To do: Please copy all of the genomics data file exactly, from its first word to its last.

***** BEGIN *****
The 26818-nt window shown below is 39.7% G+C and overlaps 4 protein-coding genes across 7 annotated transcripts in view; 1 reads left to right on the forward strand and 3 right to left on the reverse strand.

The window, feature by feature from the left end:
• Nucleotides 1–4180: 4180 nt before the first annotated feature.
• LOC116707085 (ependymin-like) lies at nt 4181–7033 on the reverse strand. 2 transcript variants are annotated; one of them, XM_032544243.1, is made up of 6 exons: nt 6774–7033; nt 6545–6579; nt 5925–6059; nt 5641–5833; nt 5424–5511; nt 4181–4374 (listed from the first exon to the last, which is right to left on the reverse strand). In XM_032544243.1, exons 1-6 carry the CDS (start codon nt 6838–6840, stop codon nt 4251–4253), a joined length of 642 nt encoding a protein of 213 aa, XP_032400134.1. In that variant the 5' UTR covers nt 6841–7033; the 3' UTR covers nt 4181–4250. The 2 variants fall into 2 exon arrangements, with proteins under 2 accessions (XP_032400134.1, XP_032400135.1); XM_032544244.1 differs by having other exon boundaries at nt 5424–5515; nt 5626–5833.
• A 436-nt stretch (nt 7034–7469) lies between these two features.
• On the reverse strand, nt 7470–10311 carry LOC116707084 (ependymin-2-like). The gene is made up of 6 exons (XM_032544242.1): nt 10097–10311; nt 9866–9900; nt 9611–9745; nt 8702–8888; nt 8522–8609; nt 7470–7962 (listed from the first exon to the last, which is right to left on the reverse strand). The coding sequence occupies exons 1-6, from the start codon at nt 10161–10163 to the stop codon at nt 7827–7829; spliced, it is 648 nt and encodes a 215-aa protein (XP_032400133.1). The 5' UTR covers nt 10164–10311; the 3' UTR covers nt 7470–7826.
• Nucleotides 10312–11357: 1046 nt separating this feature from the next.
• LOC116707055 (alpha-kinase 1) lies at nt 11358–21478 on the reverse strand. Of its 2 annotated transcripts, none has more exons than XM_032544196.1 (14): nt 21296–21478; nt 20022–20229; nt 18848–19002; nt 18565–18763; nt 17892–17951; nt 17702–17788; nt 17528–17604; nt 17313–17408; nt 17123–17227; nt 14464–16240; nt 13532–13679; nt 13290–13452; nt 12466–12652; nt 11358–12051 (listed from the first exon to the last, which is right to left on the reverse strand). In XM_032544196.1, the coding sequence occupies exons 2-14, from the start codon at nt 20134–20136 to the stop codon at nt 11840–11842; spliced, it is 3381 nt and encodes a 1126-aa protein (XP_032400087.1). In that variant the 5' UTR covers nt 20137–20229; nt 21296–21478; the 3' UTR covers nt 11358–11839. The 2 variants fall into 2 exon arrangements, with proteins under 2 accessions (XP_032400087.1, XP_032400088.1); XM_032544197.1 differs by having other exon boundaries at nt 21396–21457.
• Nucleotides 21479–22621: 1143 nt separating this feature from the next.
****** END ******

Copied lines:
The 26818-nt window shown below is 39.7% G+C and overlaps 4 protein-coding genes across 7 annotated transcripts in view; 1 reads left to right on the forward strand and 3 right to left on the reverse strand.

The window, feature by feature from the left end:
• Nucleotides 1–4180: 4180 nt before the first annotated feature.
• LOC116707085 (ependymin-like) lies at nt 4181–7033 on the reverse strand. 2 transcript variants are annotated; one of them, XM_032544243.1, is made up of 6 exons: nt 6774–7033; nt 6545–6579; nt 5925–6059; nt 5641–5833; nt 5424–5511; nt 4181–4374 (listed from the first exon to the last, which is right to left on the reverse strand). In XM_032544243.1, exons 1-6 carry the CDS (start codon nt 6838–6840, stop codon nt 4251–4253), a joined length of 642 nt encoding a protein of 213 aa, XP_032400134.1. In that variant the 5' UTR covers nt 6841–7033; the 3' UTR covers nt 4181–4250. The 2 variants fall into 2 exon arrangements, with proteins under 2 accessions (XP_032400134.1, XP_032400135.1); XM_032544244.1 differs by having other exon boundaries at nt 5424–5515; nt 5626–5833.
• A 436-nt stretch (nt 7034–7469) lies between these two features.
• On the reverse strand, nt 7470–10311 carry LOC116707084 (ependymin-2-like). The gene is made up of 6 exons (XM_032544242.1): nt 10097–10311; nt 9866–9900; nt 9611–9745; nt 8702–8888; nt 8522–8609; nt 7470–7962 (listed from the first exon to the last, which is right to left on the reverse strand). The coding sequence occupies exons 1-6, from the start codon at nt 10161–10163 to the stop codon at nt 7827–7829; spliced, it is 648 nt and encodes a 215-aa protein (XP_032400133.1). The 5' UTR covers nt 10164–10311; the 3' UTR covers nt 7470–7826.
• Nucleotides 10312–11357: 1046 nt separating this feature from the next.
• LOC116707055 (alpha-kinase 1) lies at nt 11358–21478 on the reverse strand. Of its 2 annotated transcripts, none has more exons than XM_032544196.1 (14): nt 21296–21478; nt 20022–20229; nt 18848–19002; nt 18565–18763; nt 17892–17951; nt 17702–17788; nt 17528–17604; nt 17313–17408; nt 17123–17227; nt 14464–16240; nt 13532–13679; nt 13290–13452; nt 12466–12652; nt 11358–12051 (listed from the first exon to the last, which is right to left on the reverse strand). In XM_032544196.1, the coding sequence occupies exons 2-14, from the start codon at nt 20134–20136 to the stop codon at nt 11840–11842; spliced, it is 3381 nt and encodes a 1126-aa protein (XP_032400087.1). In that variant the 5' UTR covers nt 20137–20229; nt 21296–21478; the 3' UTR covers nt 11358–11839. The 2 variants fall into 2 exon arrangements, with proteins under 2 accessions (XP_032400087.1, XP_032400088.1); XM_032544197.1 differs by having other exon boundaries at nt 21396–21457.
• Nucleotides 21479–22621: 1143 nt separating this feature from the next.